Letter writing is becoming a lost art, and our culture will be the worse for its decline. Technological alternatives, as well as an apparent slide in literacy, have supplanted the personal letter or note as a means of personal communication. It is a rare mailbox today that holds a letter, handwritten (or typed) and thoughtfully composed, painstakingly drafted with the intent to console, to inform, to commiserate, to amuse, to educate, or simply to connect the writer and the reader.
The power of the personal letter is evident in the new epistolary compiled by Shaun Usher, Letters of Note: An Eclectic Collection of Correspondence Deserving of a Wider Audience. Originally conceived as a website project, Usher’s collection is now a handsome and elegant book containing 125 letters and notes, reproduced in their original forms with brief explanations of their contexts. The letters, ranging from short notes to multiple pages, were written by artists, politicians, scientists, musicians, novelists, and ordinary people. The contents include letters dating from the thirteenth century BC (written on clay tablets) to the late twentieth century.
Open the book to any page, and you will find something that will amuse, or shock, or gratify, or even bring a tear to your eye. Read Mark Twain’s response to a critical reader, or John F. Kennedy’s plea for help carved onto a coconut. Enjoy Annie Oakley’s offer to enlist during the Spanish American War, along with 50 women sharpshooters. Savor the elegance of Francis Crick’s letter to his son in which he describes and diagrams the structure of DNA weeks before publishing the discovery.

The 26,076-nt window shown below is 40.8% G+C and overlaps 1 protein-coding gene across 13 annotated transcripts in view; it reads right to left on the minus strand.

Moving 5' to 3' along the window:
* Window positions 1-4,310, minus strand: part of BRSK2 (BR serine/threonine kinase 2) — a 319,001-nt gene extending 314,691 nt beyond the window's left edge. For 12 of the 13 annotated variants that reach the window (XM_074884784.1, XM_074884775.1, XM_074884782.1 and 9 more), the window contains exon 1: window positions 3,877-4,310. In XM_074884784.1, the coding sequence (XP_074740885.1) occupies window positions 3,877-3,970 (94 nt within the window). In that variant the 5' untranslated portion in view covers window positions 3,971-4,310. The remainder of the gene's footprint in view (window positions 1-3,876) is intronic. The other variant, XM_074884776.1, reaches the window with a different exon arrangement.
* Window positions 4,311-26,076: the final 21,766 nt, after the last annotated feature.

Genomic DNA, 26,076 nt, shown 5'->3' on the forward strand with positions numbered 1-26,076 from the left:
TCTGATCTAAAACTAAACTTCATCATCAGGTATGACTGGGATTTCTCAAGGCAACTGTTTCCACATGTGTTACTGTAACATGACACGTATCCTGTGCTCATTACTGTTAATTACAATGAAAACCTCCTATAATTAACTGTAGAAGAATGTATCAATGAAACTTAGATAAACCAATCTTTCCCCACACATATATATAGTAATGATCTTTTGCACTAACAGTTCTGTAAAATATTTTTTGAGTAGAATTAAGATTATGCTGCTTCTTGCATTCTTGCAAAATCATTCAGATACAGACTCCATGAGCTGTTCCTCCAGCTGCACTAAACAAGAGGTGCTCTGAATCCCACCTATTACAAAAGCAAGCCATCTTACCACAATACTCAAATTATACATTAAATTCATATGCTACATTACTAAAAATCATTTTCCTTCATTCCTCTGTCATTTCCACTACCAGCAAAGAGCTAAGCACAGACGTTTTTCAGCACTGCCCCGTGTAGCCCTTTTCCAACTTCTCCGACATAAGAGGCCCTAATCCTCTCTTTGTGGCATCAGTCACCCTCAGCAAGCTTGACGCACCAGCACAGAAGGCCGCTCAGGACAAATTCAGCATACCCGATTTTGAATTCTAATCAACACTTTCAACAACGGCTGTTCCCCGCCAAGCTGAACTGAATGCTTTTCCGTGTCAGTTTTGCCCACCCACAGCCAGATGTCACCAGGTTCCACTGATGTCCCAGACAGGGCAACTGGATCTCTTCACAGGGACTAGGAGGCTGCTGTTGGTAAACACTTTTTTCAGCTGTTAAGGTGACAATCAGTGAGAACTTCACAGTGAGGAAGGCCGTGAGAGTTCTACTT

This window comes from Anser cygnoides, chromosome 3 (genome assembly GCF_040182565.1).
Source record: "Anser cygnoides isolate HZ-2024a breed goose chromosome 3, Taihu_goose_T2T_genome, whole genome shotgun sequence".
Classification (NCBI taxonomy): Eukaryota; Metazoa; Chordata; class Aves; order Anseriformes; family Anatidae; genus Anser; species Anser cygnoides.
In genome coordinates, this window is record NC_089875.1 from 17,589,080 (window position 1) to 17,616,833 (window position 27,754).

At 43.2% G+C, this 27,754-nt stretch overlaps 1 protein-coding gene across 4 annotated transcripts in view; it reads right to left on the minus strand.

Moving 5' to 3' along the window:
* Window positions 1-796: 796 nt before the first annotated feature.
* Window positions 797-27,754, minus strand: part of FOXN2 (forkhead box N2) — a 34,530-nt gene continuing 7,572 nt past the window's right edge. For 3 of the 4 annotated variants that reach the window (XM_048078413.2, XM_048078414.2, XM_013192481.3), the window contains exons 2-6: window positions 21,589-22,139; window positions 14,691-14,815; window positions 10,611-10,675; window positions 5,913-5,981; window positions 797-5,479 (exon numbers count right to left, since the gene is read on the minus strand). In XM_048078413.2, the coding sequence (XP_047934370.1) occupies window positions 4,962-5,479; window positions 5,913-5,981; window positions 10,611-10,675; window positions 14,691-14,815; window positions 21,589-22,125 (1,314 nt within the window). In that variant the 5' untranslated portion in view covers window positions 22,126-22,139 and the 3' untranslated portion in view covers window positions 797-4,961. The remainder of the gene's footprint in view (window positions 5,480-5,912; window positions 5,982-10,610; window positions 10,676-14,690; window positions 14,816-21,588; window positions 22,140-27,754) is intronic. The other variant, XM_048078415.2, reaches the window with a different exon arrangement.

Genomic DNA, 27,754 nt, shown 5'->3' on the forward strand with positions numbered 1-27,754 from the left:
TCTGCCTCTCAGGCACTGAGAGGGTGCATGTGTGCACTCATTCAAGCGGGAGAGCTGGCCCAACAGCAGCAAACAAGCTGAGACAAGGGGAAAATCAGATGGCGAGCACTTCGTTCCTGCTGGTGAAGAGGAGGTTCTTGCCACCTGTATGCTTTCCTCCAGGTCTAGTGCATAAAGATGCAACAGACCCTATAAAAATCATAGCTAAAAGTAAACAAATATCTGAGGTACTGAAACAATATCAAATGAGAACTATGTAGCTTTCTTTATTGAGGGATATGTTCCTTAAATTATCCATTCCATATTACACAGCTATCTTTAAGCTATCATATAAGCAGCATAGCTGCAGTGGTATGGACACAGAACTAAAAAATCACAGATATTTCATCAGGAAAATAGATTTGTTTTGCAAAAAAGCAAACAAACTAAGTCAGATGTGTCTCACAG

Other gems include Elvis Presley’s letter to President Richard Nixon offering to join the war on drugs as a “Federal Agent at Large”, and the teenage Fidel Castro’s request to President Franklin Roosevelt for $10. Other pages include a terse three word answer from the Alabama Attorney General to a racist diatribe from a KKK “Grand Dragon”. Some of the letters are from famous people responding to letters from ordinary people, such as Albert Einstein’s response to a Sunday schoolgirl asking whether scientists pray, and Louis Armstrong’s reply to a fan letter from a Marine in Vietnam.
There is a letter from a destitute mother, addressed to the orphanage where she left her month old baby on the doorstep. Another page shows the radiogram sent to all Navy ships near Hawaii minutes after the start of the attack on Pearl Harbor. One entry contains a letter written by a Union soldier to his wife, expressing his love and hopes for the future. He was killed two weeks later at the first battle of Manassas. And, in a letter to a correspondent one of America’s greatest essayists, E.B. White, wrote a perfect note of encouragement to a man concerned about mankind’s future.
Letters of Note would make a good gift for anyone who loves literature, history, the arts, or science. Better yet, reward yourself with a copy.